• Symptoms: Initially, the bite site becomes red and fang marks might be visible. The bite mark typically has a "bull's-eye" appearance (red ring around the site, which often becomes blistered). Symptoms usually develop two to eight hours after the bite. Some patients may experience a minor burning sensation at the bite site. Patients may experience severe pain at bite site, as well as severe itching, fever, muscle pain, nausea and vomiting. After about 12-48 hours, the blistered bite mark may turn bluish and then black in color, as the skin tissue dies.
  • Diagnosis: Reliable clinical tests to diagnose a brown recluse spider bite are lacking. A diagnosis can only be confirmed after a physical examination and medical history. The healthcare provider will also consider the likelihood of a bite, which depends on whether the spider lives in the area of the country where the patient was bitten.
  • Treatment: There is no antivenin available in the United States to treat brown recluse spider bides. Controversial therapies include steroids and the antibiotic dapsone (Avlosulfon®). These therapies are controversial because they have little proven benefit. These are typically reserved for patients with severe systemic diseases (such as certain types of anemia, blood clotting problems, and kidney failure). Most wounds, especially necrotic lesions (dead tissue), will need to be monitored by a healthcare provider every day for at least three to four days. The doctor may remove dead tissue to reduce the likelihood of secondary bacterial infections.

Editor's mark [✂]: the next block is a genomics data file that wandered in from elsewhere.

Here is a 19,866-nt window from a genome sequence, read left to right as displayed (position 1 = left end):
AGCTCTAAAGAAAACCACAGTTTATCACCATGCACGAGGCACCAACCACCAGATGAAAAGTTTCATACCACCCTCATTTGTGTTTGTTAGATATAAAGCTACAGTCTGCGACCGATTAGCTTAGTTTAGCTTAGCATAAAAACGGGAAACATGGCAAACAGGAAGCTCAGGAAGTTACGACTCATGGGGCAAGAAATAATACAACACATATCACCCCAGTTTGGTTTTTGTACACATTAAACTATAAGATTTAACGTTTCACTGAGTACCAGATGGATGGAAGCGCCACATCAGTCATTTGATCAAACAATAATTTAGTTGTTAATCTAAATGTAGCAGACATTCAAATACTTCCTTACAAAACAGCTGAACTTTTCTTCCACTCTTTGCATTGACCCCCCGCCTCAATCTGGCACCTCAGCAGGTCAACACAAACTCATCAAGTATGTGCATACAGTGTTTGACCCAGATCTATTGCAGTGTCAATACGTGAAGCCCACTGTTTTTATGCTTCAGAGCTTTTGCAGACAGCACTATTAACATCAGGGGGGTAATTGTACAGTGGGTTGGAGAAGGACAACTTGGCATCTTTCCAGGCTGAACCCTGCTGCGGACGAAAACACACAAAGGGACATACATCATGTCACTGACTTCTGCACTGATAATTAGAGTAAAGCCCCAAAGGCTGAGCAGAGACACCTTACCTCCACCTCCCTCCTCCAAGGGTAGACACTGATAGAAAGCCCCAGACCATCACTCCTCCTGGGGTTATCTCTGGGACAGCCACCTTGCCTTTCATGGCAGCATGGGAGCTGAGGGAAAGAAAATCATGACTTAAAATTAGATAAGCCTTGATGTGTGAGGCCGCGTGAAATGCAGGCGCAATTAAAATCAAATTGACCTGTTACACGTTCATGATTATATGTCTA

• Oral antihistamines like diphenhydramine (Benadryl®) may be used to decrease the histamine reaction. Nonsteroidal anti-inflammatory drugs (NSAIDs), such as ibuprofen (Motrin® or Advil®), may be used to decrease the pain and inflammation at the bite site.
  • Chiggers:
  • Overview: Chiggers are the parasitic larvae of the harvest mite. While the adults are harmless to humans, the larvae are parasites to many animals, including birds, livestock, reptiles, and humans. Chigger bites only occur during the late summer and early autumn because this is when the larvae are active.
  • Chiggers are found in many parts of the world, including the southern United States. Chiggers typically live in brush and grassy areas. Females lay up to 400 eggs in damp areas on the ground.
  • Once the eggs have developed into larvae (chiggers), they move to the tips of grasses. When a potential host, such as a rodent or human passes by, the chigger latches on. The chiggers then move to protected areas on the host, such as under socks or under belts.
  • Chiggers pierce the skin, especially near hair follicles. When they pierce the skin, they secrete digestive enzymes from their saliva and then they suck up and ingest the liquefied host tissues. The rash and intense itching that develops after a chigger bite is an allergic reaction to their salivary secretions. Once the larva is fully fed, it drops off the host.
  • These insects generally do not transmit diseases, but they are known to carry "scrub typhus" in certain parts of Asia.
  • Symptoms: After a chigger is fully fed, it will drop off the individual. Three to six hours after a bite, patients develop a red, itchy welt that has a white center. The welt may develop into dermatitis (dry, itchy, flaky skin). Some patients may also experience fever and swelling. Depending on the sensitivity of the patient, symptoms may last for weeks. Patients should not scratch the bite mark because it may break the skin and potentially lead to secondary infections.
  • Diagnosis: A qualified healthcare provider can diagnose chigger bites after examining the patient's rash. Chiggers cause a distinctive red welt, with a hard central area on the skin that itches.